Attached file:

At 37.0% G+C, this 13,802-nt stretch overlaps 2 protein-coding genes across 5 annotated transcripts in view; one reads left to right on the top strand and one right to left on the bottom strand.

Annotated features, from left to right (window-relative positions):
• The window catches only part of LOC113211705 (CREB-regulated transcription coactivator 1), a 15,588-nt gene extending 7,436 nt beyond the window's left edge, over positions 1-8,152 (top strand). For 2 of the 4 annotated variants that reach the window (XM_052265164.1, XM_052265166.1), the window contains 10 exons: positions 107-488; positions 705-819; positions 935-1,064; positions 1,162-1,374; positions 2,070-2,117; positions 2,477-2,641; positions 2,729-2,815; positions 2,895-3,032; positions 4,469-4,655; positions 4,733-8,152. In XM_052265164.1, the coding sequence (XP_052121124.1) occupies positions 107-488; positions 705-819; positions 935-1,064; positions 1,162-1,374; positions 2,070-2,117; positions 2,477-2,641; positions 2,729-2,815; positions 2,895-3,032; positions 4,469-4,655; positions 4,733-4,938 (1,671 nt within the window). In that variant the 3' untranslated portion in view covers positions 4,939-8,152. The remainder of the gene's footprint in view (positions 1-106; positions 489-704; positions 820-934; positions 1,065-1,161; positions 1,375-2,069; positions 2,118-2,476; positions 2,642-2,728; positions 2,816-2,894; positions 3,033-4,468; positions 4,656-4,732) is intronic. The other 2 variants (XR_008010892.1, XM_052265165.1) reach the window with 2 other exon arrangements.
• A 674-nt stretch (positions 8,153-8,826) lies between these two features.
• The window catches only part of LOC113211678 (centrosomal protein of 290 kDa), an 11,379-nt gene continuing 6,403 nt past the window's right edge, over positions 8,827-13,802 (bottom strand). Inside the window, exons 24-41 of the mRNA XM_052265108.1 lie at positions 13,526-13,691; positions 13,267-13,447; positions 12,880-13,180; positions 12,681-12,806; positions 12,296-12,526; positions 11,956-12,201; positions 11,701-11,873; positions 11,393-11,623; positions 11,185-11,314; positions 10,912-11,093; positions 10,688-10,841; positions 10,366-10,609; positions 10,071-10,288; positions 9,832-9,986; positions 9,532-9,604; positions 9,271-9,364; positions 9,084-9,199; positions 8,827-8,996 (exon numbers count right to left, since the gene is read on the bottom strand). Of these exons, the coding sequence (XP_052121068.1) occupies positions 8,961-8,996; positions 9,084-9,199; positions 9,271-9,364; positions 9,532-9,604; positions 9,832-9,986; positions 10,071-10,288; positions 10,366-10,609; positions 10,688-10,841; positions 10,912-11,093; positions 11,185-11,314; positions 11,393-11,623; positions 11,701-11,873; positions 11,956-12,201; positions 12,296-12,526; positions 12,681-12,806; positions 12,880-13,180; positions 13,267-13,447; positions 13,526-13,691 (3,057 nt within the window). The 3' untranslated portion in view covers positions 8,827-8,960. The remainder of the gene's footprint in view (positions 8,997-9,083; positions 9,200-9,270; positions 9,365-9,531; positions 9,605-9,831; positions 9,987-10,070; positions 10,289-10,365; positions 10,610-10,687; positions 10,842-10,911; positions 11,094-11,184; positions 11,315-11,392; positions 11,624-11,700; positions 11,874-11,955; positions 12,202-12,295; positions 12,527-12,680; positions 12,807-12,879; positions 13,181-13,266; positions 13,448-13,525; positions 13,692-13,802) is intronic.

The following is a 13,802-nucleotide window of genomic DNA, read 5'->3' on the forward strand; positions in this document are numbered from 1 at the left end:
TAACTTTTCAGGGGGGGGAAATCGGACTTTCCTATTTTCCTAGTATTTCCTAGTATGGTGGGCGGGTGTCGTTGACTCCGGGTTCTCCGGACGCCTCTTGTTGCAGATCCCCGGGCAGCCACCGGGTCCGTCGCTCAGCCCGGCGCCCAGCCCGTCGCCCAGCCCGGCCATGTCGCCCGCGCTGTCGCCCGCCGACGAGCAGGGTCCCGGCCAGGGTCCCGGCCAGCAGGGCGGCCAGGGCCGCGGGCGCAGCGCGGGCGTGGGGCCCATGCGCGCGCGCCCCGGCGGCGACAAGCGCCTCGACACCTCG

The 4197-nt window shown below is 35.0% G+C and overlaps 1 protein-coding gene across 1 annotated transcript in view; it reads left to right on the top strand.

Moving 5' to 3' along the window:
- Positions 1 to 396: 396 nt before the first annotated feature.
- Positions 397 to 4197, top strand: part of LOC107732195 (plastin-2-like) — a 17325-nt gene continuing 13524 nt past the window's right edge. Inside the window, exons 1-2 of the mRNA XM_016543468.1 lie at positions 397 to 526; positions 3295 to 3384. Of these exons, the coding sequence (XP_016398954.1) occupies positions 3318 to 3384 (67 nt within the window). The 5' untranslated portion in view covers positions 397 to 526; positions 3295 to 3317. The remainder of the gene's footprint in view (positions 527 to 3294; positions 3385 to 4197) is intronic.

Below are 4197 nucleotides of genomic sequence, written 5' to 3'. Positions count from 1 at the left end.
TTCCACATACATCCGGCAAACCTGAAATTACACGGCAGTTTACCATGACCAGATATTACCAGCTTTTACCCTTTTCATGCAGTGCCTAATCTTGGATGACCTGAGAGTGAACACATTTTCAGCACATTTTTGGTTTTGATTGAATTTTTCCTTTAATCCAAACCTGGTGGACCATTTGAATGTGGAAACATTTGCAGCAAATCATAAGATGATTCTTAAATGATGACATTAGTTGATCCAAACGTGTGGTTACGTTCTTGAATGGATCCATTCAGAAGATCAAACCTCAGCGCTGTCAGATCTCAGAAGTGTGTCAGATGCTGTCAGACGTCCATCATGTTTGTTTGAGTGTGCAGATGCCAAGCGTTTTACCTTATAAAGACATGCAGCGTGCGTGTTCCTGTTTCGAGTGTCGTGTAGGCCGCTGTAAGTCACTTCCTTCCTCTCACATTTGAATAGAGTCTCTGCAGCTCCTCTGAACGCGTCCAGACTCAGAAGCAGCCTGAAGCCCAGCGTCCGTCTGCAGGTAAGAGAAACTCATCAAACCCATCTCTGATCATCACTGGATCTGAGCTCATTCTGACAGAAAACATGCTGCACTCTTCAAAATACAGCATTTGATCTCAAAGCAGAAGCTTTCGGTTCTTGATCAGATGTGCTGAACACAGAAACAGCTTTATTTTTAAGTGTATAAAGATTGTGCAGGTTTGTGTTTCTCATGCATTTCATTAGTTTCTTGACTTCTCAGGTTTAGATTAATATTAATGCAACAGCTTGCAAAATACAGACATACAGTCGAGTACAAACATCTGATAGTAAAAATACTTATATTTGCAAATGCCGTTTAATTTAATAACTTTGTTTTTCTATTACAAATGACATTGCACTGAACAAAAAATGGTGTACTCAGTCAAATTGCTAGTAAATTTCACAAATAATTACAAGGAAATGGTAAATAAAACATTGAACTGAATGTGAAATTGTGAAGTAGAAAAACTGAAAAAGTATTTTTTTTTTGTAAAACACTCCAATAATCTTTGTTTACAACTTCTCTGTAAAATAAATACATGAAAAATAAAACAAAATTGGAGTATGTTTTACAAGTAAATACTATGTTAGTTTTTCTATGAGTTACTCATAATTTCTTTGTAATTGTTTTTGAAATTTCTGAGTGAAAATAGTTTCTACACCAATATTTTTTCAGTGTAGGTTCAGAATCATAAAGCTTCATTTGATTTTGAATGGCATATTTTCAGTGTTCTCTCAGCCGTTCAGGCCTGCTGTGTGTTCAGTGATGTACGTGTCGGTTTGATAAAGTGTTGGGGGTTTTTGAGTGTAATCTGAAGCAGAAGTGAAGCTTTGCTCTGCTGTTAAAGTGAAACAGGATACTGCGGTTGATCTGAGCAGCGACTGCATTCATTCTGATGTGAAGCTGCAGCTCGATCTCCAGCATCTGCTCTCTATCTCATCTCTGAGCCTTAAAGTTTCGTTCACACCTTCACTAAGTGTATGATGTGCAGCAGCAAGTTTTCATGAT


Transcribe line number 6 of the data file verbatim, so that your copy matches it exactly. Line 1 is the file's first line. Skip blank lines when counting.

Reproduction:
The following is a 13,802-nucleotide window of genomic DNA, read 5'->3' on the forward strand; positions in this document are numbered from 1 at the left end: